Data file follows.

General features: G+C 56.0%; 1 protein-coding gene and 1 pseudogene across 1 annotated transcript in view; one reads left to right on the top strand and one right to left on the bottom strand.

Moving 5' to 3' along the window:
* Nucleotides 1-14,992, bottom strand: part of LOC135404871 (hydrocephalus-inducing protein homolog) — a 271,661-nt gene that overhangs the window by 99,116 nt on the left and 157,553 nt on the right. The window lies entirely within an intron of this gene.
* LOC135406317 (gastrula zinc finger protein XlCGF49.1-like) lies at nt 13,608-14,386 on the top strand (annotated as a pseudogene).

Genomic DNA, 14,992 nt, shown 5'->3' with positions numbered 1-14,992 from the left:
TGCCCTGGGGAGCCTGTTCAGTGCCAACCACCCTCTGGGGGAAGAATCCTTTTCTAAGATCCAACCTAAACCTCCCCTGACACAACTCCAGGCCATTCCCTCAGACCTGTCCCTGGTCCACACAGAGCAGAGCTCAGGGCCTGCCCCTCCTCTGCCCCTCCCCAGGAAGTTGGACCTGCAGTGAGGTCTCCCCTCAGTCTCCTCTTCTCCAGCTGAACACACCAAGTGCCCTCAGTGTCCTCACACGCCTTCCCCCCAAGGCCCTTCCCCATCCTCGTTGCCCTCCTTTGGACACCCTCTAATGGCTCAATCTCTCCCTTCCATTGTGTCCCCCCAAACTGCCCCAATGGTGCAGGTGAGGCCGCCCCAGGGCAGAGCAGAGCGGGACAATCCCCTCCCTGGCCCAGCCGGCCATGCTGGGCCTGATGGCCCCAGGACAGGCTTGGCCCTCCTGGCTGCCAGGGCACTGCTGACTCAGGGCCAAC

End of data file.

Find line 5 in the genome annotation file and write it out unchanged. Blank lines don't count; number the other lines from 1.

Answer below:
Genomic DNA, 14,992 nt, shown 5'->3' with positions numbered 1-14,992 from the left: